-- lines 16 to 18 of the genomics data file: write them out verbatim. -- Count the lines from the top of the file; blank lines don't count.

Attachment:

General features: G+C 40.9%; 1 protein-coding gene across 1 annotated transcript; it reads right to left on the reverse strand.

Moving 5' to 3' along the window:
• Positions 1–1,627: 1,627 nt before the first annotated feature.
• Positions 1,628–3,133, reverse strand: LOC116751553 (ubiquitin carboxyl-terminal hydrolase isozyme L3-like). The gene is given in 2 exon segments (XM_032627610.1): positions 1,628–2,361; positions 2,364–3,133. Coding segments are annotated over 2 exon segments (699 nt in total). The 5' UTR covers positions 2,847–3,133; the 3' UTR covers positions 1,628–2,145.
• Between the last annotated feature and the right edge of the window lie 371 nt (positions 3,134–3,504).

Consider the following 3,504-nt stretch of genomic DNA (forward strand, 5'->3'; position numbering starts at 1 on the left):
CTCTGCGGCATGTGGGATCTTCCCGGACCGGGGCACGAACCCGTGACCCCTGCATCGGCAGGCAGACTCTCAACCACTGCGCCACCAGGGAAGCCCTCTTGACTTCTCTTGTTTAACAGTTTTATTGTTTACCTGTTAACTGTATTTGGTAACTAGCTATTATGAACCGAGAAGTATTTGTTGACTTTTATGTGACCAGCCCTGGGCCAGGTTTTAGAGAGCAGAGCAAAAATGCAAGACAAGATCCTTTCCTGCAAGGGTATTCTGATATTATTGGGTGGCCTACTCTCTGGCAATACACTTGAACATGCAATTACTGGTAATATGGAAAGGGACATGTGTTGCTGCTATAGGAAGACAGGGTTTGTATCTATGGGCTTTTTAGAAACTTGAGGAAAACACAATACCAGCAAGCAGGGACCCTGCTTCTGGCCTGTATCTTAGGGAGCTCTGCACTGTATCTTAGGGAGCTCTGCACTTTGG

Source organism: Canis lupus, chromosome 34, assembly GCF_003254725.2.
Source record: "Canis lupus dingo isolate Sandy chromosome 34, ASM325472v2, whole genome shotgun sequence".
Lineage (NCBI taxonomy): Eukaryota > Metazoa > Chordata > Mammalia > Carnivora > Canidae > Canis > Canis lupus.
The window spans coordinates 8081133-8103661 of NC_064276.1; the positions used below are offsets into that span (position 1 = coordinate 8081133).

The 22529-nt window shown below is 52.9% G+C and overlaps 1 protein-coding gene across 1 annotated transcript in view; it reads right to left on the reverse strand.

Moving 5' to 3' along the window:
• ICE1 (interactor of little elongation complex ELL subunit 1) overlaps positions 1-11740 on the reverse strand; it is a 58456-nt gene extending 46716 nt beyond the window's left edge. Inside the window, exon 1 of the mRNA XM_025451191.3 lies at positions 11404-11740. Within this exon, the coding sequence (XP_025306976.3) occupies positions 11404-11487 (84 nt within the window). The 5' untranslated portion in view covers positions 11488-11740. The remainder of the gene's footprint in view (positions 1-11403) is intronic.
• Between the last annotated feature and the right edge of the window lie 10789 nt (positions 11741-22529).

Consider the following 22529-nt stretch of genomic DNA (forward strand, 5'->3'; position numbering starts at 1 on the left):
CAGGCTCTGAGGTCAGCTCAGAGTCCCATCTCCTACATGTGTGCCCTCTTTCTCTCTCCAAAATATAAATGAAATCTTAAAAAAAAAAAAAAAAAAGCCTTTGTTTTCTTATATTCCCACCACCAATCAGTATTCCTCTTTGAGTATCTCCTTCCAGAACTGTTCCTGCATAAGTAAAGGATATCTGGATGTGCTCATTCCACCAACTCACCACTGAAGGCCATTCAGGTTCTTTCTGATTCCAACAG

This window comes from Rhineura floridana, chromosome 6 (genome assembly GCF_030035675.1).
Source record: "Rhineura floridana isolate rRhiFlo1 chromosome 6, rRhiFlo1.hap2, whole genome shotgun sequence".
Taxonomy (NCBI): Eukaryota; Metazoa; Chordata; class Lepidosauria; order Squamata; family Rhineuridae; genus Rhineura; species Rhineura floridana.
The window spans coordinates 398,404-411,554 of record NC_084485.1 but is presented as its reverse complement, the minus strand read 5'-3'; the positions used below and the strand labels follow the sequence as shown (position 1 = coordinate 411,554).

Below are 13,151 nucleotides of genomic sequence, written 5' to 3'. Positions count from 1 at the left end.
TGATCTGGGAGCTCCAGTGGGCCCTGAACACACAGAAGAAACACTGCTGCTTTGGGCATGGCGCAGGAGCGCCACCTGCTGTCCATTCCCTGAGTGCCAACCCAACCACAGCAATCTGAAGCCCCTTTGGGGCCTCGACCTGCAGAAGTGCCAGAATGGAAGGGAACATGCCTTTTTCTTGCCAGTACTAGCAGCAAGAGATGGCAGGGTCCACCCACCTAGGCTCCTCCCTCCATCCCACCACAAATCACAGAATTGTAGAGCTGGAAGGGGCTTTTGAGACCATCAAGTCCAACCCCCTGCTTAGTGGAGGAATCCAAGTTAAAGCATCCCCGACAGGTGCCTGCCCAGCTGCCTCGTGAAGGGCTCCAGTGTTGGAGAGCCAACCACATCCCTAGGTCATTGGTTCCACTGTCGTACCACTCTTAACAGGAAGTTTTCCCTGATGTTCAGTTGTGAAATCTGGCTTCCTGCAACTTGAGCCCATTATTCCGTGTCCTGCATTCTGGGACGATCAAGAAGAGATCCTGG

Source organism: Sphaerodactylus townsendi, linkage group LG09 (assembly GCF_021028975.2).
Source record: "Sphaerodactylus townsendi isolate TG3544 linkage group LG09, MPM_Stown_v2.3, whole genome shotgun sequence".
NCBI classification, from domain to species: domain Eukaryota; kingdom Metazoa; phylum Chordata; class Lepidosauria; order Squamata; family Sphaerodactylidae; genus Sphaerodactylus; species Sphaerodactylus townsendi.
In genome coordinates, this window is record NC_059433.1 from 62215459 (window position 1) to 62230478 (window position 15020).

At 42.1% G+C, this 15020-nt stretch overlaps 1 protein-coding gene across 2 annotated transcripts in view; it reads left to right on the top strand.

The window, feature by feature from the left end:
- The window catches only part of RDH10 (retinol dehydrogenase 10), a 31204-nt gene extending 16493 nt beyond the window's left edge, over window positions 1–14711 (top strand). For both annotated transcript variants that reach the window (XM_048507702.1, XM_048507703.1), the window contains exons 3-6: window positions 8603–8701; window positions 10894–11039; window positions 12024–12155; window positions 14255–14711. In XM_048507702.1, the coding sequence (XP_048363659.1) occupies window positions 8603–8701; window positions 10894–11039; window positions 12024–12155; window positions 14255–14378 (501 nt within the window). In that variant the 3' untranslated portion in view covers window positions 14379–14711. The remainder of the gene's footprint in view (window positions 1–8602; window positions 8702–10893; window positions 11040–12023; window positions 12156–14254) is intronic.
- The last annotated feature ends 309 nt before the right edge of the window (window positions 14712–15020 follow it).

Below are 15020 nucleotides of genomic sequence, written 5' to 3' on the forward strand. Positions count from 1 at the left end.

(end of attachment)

Consider the following 22529-nt stretch of genomic DNA (forward strand, 5'->3'; position numbering starts at 1 on the left):
CAGGCTCTGAGGTCAGCTCAGAGTCCCATCTCCTACATGTGTGCCCTCTTTCTCTCTCCAAAATATAAATGAAATCTTAAAAAAAAAAAAAAAAAAGCCTTTGTTTTCTTATATTCCCACCACCAATCAGTATTCCTCTTTGAGTATCTCCTTCCAGAACTGTTCCTGCATAAGTAAAGGATATCTGGATGTGCTCATTCCACCAACTCACCACTGAAGGCCATTCAGGTTCTTTCTGATTCCAACAG

This window comes from Rhineura floridana, chromosome 6 (genome assembly GCF_030035675.1).